8th July – 26h August
Private View: 8th July 6 – 8pm
Lucy Bell Gallery is proud to present “Archival Show” touring from Getty Images Gallery.
Getty Images Gallery have plucked enduring and evocative images that span the last century and a half to bring you an incredible insight into their Archive, from over 80 million images that are stored in the Getty Images Archive – images accumulated over its 160-year history.
This section of their Archival Show includes work by Bert Hardy, Thurston Hopkins, Slim Aarons, Davis Boulton, The John Kobal Foundation, Clarence Bull Sinclair, Terry Fincher, John Engstead, and Vigil Apger, and the Scott Polar Research Institute, and features some of the Archives’ best selling images as well as some lesser known treasures.
“Access is critical and there is really no point in burying our content away like that final scene from the Lost Ark. Photography evolved in the early 20th Century as a mass communication device, and in doing so, brought the world to the masses. This is what we aim to do increasingly with our myriad collections” says Matthew Butson, Vice President of Hulton Archive.
This tour to Lucy Bell Gallery in St Leonards emphasises Getty’s ethos of sharing bringing their incredible collection to a wider audience. The Archival Show includes a varied selection of works from the “Picture Post Collection”. Picture Post was a photojournalistic magazine published in the UK from 1938 to 1957. and is considered a pioneering example of photojournalism. One of the most renowned Picture Post Photographers is Thurston Hopkins who was based in East Sussex and is considered to be one of the UK’s most respected photographers. Hopkins worked regularly for Picture Post during the 1950’s, exploring Britains’ “social foothills”, alongside other great photographers such as the celebrated Bert Hardy whose timeless and classic images, such Blackpool Railings, are included in this exhibition, portraying documentary photography at its finest.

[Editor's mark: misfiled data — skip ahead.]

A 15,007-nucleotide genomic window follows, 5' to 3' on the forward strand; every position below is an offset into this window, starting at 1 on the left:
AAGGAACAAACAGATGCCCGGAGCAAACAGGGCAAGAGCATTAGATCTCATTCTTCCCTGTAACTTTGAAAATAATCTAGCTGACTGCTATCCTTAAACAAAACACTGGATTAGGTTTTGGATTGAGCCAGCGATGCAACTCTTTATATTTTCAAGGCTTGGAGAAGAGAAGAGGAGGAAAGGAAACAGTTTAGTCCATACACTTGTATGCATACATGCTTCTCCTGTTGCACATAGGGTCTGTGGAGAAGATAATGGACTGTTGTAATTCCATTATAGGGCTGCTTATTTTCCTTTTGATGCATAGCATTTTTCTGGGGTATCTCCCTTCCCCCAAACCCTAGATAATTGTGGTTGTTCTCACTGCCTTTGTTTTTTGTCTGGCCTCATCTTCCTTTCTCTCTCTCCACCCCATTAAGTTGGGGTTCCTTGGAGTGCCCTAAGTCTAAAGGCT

Also represented in this exhibition is the John Kobal Foundation. John Kobal was a renowned authority in cinema and Hollywood portrait photography, and the author of over 30 film and photography related books, he created the archive over a number of years, which includes an estimated 20,000 original negatives. The Foundation now encourages emerging photographers by way of discretionary grants.
American photographer Slim Aaron’s glamorous portraits of the Hollywood lifestyle and Riviera, where we are given insight into the playgrounds of the rich and famous, with rich and vibrant colours, as a celebration of the “dolce vita”, and the luxury and frivolity of a generation at play.
All of the prints are for sale, and Getty images Gallery works closely with its in-house darkroom technicians, who expertly print from a range of original glass plate and 35mm negatives, as well a high-quality C-Type prints creating beautiful and affordable editions that suit any collector, ranging from £130-£3,700
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